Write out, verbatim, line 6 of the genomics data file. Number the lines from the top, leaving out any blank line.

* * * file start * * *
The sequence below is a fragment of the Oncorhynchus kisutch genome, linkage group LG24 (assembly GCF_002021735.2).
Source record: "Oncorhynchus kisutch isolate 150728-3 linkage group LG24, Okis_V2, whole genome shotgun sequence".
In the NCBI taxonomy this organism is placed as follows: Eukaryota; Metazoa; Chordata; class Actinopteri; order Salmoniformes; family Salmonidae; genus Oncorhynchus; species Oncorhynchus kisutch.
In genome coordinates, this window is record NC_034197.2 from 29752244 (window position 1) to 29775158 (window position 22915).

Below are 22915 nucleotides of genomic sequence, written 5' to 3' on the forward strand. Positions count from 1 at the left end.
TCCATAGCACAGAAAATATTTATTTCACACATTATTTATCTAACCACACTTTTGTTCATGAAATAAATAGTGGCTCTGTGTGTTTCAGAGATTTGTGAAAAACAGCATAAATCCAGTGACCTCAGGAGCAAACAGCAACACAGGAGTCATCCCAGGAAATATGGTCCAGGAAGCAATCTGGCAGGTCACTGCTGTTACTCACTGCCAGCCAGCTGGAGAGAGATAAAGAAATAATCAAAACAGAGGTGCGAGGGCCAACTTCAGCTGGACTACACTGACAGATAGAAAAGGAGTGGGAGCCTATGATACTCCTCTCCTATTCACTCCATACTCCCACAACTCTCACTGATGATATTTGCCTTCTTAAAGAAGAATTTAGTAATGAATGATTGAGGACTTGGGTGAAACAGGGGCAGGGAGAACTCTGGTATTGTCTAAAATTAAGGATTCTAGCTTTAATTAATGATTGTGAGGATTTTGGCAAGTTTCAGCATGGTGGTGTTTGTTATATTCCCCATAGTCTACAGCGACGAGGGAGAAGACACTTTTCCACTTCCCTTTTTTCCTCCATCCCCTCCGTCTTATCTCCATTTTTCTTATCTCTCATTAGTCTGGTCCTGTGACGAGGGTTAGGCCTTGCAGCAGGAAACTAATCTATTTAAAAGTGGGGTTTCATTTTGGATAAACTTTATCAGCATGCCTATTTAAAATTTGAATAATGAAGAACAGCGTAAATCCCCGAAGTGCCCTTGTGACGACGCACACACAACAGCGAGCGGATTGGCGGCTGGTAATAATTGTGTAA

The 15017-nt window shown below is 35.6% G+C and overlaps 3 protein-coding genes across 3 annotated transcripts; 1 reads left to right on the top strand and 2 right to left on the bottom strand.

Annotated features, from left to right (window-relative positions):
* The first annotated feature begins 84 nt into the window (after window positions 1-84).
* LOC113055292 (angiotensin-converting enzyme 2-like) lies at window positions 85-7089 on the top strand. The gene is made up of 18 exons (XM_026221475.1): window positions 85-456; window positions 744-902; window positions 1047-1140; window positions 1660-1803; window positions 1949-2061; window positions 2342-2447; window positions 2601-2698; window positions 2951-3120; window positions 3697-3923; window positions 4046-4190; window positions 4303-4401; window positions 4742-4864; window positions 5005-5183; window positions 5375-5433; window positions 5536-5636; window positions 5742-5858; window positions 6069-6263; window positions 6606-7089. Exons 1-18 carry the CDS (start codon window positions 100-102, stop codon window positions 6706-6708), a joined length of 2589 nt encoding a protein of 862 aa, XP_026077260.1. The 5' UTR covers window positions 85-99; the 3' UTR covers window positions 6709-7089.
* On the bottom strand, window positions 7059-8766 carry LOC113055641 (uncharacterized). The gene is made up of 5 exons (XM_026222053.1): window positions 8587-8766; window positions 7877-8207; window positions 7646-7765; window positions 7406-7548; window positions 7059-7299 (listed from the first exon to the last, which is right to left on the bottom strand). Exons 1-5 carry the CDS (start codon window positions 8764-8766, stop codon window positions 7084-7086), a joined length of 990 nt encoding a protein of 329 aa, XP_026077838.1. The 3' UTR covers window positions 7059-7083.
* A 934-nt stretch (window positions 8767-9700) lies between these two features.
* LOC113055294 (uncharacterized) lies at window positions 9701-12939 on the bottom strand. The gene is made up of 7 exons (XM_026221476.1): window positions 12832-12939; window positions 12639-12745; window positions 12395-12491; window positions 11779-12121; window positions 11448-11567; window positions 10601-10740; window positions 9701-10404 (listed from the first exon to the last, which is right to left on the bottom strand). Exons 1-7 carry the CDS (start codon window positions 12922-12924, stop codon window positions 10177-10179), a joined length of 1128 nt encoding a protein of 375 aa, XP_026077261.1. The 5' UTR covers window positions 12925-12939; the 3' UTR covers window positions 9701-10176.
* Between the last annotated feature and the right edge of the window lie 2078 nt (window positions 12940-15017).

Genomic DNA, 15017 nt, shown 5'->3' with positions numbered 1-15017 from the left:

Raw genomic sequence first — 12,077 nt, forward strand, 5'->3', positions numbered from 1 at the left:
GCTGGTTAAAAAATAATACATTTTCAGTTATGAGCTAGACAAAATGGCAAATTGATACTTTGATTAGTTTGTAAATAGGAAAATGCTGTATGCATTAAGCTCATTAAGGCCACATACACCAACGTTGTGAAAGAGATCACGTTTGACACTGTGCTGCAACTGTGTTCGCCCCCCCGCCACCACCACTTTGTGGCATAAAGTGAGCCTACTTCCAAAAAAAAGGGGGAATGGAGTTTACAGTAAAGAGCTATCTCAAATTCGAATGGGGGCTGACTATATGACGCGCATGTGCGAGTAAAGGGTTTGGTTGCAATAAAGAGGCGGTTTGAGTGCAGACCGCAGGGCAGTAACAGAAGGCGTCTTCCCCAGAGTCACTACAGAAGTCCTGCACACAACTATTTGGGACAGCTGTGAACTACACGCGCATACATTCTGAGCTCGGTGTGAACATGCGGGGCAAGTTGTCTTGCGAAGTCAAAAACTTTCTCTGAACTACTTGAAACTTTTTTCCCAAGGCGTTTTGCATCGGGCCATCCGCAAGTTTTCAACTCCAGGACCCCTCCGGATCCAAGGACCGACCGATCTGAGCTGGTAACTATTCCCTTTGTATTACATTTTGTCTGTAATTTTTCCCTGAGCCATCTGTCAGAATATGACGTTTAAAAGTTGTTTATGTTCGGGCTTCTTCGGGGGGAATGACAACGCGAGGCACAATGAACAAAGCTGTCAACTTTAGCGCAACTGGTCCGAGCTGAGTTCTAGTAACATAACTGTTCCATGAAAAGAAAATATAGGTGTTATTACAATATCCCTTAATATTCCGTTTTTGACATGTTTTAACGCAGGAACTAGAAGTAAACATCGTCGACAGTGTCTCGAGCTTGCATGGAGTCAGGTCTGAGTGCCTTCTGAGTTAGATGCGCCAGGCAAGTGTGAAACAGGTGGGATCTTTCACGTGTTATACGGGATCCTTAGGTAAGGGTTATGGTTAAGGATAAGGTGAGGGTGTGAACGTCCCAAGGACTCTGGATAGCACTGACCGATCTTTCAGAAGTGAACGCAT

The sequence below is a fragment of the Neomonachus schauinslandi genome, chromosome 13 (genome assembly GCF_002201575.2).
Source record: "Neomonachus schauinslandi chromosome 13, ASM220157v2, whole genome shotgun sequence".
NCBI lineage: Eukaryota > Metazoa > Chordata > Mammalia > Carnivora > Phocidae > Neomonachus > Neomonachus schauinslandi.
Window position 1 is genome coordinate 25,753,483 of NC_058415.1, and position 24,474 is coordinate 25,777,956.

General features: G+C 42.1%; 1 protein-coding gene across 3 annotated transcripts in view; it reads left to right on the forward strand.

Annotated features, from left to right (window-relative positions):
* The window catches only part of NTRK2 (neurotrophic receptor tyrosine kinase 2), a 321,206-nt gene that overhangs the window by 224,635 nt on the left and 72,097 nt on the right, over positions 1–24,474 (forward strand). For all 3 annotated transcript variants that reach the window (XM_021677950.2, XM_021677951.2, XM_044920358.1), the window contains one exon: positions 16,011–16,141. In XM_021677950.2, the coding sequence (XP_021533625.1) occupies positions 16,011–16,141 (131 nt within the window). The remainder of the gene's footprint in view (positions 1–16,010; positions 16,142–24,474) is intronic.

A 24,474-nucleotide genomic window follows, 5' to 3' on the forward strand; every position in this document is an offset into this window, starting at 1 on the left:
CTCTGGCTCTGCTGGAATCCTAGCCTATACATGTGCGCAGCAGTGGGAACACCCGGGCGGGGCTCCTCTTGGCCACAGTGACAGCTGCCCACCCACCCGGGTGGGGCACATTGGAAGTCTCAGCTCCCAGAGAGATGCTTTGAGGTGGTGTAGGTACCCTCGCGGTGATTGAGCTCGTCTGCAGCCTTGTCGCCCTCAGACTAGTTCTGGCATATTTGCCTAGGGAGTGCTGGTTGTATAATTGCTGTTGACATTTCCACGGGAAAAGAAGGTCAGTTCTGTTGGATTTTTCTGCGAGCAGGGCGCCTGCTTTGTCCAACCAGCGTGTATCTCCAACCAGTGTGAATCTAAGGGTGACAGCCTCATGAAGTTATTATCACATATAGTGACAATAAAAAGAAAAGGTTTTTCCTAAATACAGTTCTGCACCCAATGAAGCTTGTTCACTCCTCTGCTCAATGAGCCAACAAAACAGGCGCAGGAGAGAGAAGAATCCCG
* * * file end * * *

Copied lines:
TCCATAGCACAGAAAATATTTATTTCACACATTATTTATCTAACCACACTTTTGTTCATGAAATAAATAGTGGCTCTGTGTGTTTCAGAGATTTGTGAAAAACAGCATAAATCCAGTGACCTCAGGAGCAAACAGCAACACAGGAGTCATCCCAGGAAATATGGTCCAGGAAGCAATCTGGCAGGTCACTGCTGTTACTCACTGCCAGCCAGCTGGAGAGAGATAAAGAAATAATCAAAACAGAGGTGCGAGGGCCAACTTCAGCTGGACTACACTGACAGATAGAAAAGGAGTGGGAGCCTATGATACTCCTCTCCTATTCACTCCATACTCCCACAACTCTCACTGATGATATTTGCCTTCTTAAAGAAGAATTTAGTAATGAATGATTGAGGACTTGGGTGAAACAGGGGCAGGGAGAACTCTGGTATTGTCTAAAATTAAGGATTCTAGCTTTAATTAATGATTGTGAGGATTTTGGCAAGTTTCAGCATGGTGGTGTTTGTTATATTCCCCATAGTCTACAGCGACGAGGGAGAAGACACTTTTCCACTTCCCTTTTTTCCTCCATCCCCTCCGTCTTATCTCCATTTTTCTTATCTCTCATTAGTCTGGTCCTGTGACGAGGGTTAGGCCTTGCAGCAGGAAACTAATCTATTTAAAAGTGGGGTTTCATTTTGGATAAACTTTATCAGCATGCCTATTTAAAATTTGAATAATGAAGAACAGCGTAAATCCCCGAAGTGCCCTTGTGACGACGCACACACAACAGCGAGCGGATTGGCGGCTGGTAATAATTGTGTAA